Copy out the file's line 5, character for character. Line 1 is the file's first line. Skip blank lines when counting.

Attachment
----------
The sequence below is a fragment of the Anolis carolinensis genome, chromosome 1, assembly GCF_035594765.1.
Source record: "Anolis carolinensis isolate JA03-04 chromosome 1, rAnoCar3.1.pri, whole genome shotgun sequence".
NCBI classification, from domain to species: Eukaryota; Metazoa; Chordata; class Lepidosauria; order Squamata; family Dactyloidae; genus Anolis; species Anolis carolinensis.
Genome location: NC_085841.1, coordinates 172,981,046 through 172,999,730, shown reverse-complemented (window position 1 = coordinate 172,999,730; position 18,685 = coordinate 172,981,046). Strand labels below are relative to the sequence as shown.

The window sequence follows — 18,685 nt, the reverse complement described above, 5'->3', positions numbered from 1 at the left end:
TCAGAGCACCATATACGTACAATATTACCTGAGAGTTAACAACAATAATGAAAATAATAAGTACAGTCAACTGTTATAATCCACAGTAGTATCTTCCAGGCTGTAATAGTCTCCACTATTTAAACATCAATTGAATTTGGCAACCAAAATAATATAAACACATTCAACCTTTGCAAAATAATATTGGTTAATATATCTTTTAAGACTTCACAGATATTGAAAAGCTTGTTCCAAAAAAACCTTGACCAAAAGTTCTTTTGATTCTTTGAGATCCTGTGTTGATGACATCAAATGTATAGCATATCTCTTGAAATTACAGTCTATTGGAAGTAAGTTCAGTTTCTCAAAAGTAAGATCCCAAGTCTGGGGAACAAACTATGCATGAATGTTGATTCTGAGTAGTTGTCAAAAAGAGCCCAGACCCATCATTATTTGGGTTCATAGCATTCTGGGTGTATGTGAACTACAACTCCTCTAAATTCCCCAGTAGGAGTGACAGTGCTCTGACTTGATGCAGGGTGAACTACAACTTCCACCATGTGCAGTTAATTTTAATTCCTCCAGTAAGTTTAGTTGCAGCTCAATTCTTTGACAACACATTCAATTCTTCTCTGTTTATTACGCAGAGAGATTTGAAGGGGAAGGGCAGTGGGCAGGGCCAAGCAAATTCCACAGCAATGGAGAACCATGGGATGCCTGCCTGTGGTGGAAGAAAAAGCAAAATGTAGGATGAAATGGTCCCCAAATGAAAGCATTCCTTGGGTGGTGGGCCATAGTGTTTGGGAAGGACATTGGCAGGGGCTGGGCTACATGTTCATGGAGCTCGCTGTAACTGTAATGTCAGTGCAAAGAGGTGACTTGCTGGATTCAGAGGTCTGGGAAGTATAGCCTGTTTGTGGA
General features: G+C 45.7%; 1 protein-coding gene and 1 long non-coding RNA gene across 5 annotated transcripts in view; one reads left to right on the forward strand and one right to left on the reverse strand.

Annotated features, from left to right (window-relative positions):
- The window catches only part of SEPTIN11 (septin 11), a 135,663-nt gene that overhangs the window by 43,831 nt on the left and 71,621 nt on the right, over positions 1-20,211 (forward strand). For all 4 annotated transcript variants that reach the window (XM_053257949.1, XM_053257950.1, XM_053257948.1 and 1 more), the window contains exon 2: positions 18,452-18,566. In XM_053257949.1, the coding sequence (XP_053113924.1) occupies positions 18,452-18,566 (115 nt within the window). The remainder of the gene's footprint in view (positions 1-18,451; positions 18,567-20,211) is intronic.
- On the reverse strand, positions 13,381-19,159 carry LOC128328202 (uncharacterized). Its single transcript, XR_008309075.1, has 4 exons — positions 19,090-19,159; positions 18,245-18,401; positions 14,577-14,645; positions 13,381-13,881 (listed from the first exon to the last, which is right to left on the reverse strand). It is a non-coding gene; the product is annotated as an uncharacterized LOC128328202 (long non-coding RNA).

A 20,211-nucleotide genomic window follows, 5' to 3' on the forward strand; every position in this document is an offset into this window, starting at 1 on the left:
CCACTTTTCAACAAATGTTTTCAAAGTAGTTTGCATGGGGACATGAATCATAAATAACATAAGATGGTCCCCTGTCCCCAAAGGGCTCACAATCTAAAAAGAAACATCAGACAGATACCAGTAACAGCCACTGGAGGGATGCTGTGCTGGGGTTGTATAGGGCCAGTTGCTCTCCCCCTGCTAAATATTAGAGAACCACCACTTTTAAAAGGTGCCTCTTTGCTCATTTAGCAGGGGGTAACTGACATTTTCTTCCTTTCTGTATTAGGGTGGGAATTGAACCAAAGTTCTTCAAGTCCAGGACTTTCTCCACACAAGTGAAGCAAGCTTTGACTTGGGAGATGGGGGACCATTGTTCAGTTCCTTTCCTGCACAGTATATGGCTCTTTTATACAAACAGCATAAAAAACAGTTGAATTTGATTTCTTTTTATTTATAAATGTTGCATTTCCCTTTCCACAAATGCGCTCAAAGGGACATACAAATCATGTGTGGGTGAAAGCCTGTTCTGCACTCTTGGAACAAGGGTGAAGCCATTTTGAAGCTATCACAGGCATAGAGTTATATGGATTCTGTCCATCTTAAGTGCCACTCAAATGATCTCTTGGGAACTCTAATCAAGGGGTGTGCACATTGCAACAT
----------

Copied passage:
The window sequence follows — 18,685 nt, the reverse complement described above, 5'->3', positions numbered from 1 at the left end: